|I hate that this is misspelled!!|
Today's prompt: What's your recipe for recuperating from extreme heartbreak?
I don't believe in the mend your heart by pacifying it with another person method, but that's not to say I never did. At some point in my 21-25 year old life, that philosophy made perfect sense to me. I'm not thinking about him if I am occupied by someone else, so what other logic is there?
Of course, I am no longer operating in the brain of a 21-25 year old, and I have learned in time that putting a band-aid over a wound does not heal anything, even though it may make you feel better for a quick minute. A broken heart cannot really be healed with anything but time and distance, and that's simply what it takes to get back on track.
It seems that with the ever-present social media, it is so much harder to maintain the distance you need to get over someone, because how many mutual friends do you have on Facebook? I remember when I broke up with Kalib and he had a huge temper tantrum because I was friends with his friend Jonas on Facebook, so Kalib was able to see all the fun I was having without him in my life, and it was upsetting him. Not that I care, but there is an example. I was lucky enough in my last relationship that Mark didn't have a Facebook, so once we broke up, it was a simple matter of not emailing him, which is much easier when his friends and family aren't popping up in my news feed every day.
But I am getting a little off track. In the instance of a broken heart, my recipe for staying in one piece is to journal. A lot. When I am hurting, nothing makes me feel better than laying in bed with a good book or a journal to write in, and a sad chick flick. PS I Love You is one of my go-to sad Veronica movies. If I am watching that tear-jerker, you know I am in a sad state.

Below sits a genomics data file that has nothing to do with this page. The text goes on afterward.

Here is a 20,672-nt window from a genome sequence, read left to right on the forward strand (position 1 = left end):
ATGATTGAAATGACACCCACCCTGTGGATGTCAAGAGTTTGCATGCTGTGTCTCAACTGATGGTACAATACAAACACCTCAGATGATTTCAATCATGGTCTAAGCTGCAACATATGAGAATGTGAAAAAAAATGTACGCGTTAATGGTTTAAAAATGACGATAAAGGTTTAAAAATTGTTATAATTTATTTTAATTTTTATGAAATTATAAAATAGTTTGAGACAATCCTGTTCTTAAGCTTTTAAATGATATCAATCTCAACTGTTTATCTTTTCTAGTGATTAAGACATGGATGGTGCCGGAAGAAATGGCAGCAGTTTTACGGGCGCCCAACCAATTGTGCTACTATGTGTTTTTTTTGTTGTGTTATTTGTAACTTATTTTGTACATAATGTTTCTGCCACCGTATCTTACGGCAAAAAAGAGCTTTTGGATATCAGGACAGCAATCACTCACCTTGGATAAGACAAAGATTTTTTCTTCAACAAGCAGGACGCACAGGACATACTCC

This topic is also another excellent place for me to insert a plug on how much I love therapy. It seems like when you're sad over a break up, you find so many things just flat out wrong with you to justify why someone broke up with you. It couldn't possibly be because it just wasn't right, it has to be because you are too fat or too skinny, too short or too tall, too dumb, too smart, etc. etc. The thing with therapy is, it helps keep you out of that mentally dark place, where you are loathing who you are, and it lets you explore the real reasons your relationship didn't work out. Truth be told, you are the right height, weight, size, and of the right intelligence and popularity, but sometimes, it just isn't the right relationship. And that's ok. All that means is, you were meant for someone else. Gotta kiss some frogs to get that prince, ladies.
Most recently, I have learned that its ok to be 100% honest, both with yourself and with the person you're involved with. It is ok to say, you know what, I love spending time with you, but I am not quite all put back together and I need to go slow. It is better to be honest from the get-go than to give someone false hope of something that you're not ready for. And if you are being honest as things progress and as time goes on, then maybe eventually you'll be ready. Or maybe you won't be, and that's ok too. We tend to want answers, want things to be black and white and without any gray, want to know exactly what is happening and to make sure it fits in our timeline. And that's just illogical. Everything happens at its own pace for a reason, trying to rush things or force them to slow down is what contributes to it not working out. I have fairly recently learned that some of the best things in life happen at their own time, when its the right moment, not necessarily right when I want them to.
If it makes me happy, then it isn't wrong. If it makes sense, go for it. If it makes your heart hurt, stop it. Always be honest to your own heart and your own soul, express your honest feelings to the people involved with your heart, and know that in the end, the heart is a very resillient piece of machinery. And you will be just fine.